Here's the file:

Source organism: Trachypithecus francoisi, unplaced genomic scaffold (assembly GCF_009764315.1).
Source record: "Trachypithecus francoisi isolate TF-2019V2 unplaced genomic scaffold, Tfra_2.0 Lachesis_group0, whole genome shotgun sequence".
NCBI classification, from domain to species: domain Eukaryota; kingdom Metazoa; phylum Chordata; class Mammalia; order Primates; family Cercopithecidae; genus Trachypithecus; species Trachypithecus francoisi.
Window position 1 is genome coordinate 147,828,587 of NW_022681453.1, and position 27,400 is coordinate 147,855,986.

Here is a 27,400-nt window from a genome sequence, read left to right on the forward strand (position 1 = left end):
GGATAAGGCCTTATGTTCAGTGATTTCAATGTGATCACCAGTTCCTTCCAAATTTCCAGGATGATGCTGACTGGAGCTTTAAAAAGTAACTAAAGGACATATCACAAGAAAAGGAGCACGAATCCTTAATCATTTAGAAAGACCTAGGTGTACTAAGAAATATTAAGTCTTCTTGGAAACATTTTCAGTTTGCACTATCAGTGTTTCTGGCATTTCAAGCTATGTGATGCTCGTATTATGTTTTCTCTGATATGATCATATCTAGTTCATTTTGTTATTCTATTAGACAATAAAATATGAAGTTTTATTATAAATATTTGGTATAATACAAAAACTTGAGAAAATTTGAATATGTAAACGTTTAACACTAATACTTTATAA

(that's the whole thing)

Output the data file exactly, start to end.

Source organism: Trachypithecus francoisi, unplaced genomic scaffold (assembly GCF_009764315.1).
Source record: "Trachypithecus francoisi isolate TF-2019V2 unplaced genomic scaffold, Tfra_2.0 Lachesis_group0, whole genome shotgun sequence".
NCBI classification, from domain to species: domain Eukaryota; kingdom Metazoa; phylum Chordata; class Mammalia; order Primates; family Cercopithecidae; genus Trachypithecus; species Trachypithecus francoisi.
Window position 1 is genome coordinate 147,828,587 of NW_022681453.1, and position 27,400 is coordinate 147,855,986.

Here is a 27,400-nt window from a genome sequence, read left to right on the forward strand (position 1 = left end):
GGATAAGGCCTTATGTTCAGTGATTTCAATGTGATCACCAGTTCCTTCCAAATTTCCAGGATGATGCTGACTGGAGCTTTAAAAAGTAACTAAAGGACATATCACAAGAAAAGGAGCACGAATCCTTAATCATTTAGAAAGACCTAGGTGTACTAAGAAATATTAAGTCTTCTTGGAAACATTTTCAGTTTGCACTATCAGTGTTTCTGGCATTTCAAGCTATGTGATGCTCGTATTATGTTTTCTCTGATATGATCATATCTAGTTCATTTTGTTATTCTATTAGACAATAAAATATGAAGTTTTATTATAAATATTTGGTATAATACAAAAACTTGAGAAAATTTGAATATGTAAACGTTTAACACTAATACTTTATAA